Submitted by John C. Alessio, Steilacoom.
I was amazed to see Steve O’Ban’s 6/14/20 op-ed extolling sympathies and concerns for Black people. I guess political opportunism has no limits for some. At a UP meeting last year, I watched local Black business people pleading with O’Ban to support Affirmative Action (I-1000), since their businesses are suffering at the hands of discrimination. He pretended to be sympathetic, and most people at the meeting seemed to think he would vote for the bill. He didn’t.
Not only did he vote against I-1000, he also voted against other bills that support people of color, like anti-discrimination legislation (SB-5165), and establishing an equity office (HB-1783). And what about the criminal justice system that we know has always heavily discriminated against Black people, and which we now know (thanks to DNA) has executed many innocent people? Who are the people most likely to be arrested, imprisoned, and put on death row? Of course, it is Black people. Over 40% of the people on death row are Black, and they are only 13.4% of the U.S. population. Yet, when faced with the opportunity to repeal the biased, cruel, discriminatory (not to mention expensive) death penalty, how did O’Ban vote? Yes, just this year, he voted to keep the death penalty (SB-5339).
In addition to voting directly against legislation that would support equal rights and justice for excluded groups of people, like African Americans and other people of color, his voting record shows a pattern of clear disregard, possibly contempt, for the plight of disadvantaged people. For example, he seemed to have no problem supporting regressive legislation, like the gas tax increase, that disproportionately hurts the disadvantaged (SB-5987), and yet he fought more progressive legislation that rightfully focuses on taxing big businesses and wealth (HB-2158, HB-2167, SB-5998, and others). He even voted against an affordable housing tax bill that would facilitate the construction of low-cost housing for disadvantaged people (HB-1590). As we know, people of color, including Black people, are disadvantaged through varies forms of discrimination which impact on all aspects of life, including housing availability and affordability. So we must ask, how does the voting behavior of O’Ban help the Black people he refers to in his op-ed? It doesn’t. It hurts them. You had numerous chances to actually help Black people, Steve, why didn’t you act accordingly?
And there’s more. As we all should know by now, people of color are the most negatively impacted by pollution. What is O’Ban’s record in this critical area? Four times in 18 months O’Ban voted against the environment: 1) a bill to reduce gas emissions (HB-2311); 2) a bill to increase taxes on hazardous substances (SB-5993); 3) a bill to increase clean energy standards (SB-5116); and 4) a bill to improve standards for plastic bag use (SB-5323). It should not surprise to anyone that O’Ban’s ratings from big businesses are generally over 90% and his rating from Washington Conservation voters is 29% (14% lifetime). Energy companies and other big businesses gratefully and generously support O’Ban financially.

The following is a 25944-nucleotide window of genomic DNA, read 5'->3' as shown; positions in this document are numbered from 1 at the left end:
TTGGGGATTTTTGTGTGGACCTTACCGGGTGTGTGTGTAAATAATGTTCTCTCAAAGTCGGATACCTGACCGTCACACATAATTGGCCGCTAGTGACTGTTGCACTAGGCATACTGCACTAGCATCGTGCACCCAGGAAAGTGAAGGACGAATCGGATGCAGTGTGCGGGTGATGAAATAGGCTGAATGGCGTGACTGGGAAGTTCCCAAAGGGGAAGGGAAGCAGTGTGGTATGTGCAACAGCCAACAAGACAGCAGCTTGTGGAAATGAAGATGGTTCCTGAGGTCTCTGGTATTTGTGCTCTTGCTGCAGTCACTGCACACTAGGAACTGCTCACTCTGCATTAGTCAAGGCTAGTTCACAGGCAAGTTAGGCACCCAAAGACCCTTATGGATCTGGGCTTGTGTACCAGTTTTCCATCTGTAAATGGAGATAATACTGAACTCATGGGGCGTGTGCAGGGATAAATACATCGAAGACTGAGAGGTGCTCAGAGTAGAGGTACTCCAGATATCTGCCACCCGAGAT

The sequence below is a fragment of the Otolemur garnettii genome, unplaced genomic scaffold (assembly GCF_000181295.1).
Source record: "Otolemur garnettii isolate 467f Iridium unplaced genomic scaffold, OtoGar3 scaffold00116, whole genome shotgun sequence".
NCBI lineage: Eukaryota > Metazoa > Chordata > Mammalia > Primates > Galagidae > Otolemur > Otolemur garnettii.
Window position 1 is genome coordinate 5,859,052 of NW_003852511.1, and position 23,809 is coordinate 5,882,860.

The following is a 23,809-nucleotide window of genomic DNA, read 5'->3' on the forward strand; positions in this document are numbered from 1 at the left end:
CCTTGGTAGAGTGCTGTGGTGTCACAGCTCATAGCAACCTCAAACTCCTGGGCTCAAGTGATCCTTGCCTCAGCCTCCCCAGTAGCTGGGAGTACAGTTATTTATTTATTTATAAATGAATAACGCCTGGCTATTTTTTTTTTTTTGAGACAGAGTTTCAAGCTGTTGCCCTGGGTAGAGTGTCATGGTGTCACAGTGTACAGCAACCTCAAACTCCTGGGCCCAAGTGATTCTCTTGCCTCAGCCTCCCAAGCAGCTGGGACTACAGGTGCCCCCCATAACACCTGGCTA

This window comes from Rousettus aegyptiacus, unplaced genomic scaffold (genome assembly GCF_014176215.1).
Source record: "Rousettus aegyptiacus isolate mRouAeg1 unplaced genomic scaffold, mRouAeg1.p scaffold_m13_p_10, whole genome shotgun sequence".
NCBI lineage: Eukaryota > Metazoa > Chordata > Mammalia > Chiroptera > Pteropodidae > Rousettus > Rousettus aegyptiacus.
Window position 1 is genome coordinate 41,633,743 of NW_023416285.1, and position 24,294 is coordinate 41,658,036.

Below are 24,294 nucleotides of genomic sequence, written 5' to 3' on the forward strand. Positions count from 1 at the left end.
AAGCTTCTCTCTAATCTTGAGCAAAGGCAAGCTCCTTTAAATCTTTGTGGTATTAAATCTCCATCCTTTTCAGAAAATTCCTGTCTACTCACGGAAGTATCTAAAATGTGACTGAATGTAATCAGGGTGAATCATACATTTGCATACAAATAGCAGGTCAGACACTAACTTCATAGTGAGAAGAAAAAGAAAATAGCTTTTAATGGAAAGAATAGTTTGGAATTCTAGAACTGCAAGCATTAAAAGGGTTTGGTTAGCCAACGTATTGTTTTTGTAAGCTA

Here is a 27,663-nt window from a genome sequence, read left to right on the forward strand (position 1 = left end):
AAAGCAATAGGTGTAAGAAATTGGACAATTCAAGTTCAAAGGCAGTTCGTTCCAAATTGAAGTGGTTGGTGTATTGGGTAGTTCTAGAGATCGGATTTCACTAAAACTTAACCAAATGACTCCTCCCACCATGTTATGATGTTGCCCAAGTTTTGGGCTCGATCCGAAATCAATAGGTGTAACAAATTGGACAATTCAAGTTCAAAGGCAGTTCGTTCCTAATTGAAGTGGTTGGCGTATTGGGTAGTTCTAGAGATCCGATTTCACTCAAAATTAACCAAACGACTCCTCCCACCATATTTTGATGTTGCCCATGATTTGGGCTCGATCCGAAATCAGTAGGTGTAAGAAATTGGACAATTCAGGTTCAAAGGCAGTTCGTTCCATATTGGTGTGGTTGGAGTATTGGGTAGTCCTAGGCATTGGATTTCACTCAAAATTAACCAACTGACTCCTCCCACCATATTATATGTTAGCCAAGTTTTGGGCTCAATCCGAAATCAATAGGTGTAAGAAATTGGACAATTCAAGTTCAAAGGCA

Who suffers more from our greed-based for-profit healthcare system than people of color? O’Ban could have shown his concern for the plight of Black people by supporting measures to make healthcare more available to disadvantaged people. He didn’t. Apparently, the concern he expressed for Black people in his 6/14/20 op-ed was some sort of miraculous awakening – perhaps triggered by his re-election campaign. O’Ban voted against our public option healthcare program (SB-5526). He also voted against our long-term healthcare program (SB-1087), something disadvantaged people typically cannot even dream about. Perhaps the tens of thousands of dollars O’Ban received from insurance and health organizations had something to do with his decisions – or possibly it was the nearly $13,000 he received from pharmaceutical and health products organizations.
I’ve heard people say they vote for Steve O’Ban because he is a nice guy. Wouldn’t a nice guy work to pass laws that would help disadvantaged people, like the Black people he feigns concern about in his op-ed? Wouldn’t a nice guy want to help all disadvantaged people by making quality low-cost healthcare available to them? And wouldn’t a nice guy be concerned about passing a clean, healthy, sustainable environment on to all of our children and grandchildren? Steve O’Ban may very well be nice to some people, but he is not nice to the general public he pretends to represent. People reading O’Ban’s 6/14/20 op-ed are apparently supposed to think this is a guy that really cares about Black people. Are we really expected to believe that, knowing O’Ban’s voting record? Give me a break. We don’t need sappy patronizing verbiage. We need legislators who have the principles and courage to do the right thing.
The views expressed in this article are the writer’s own.
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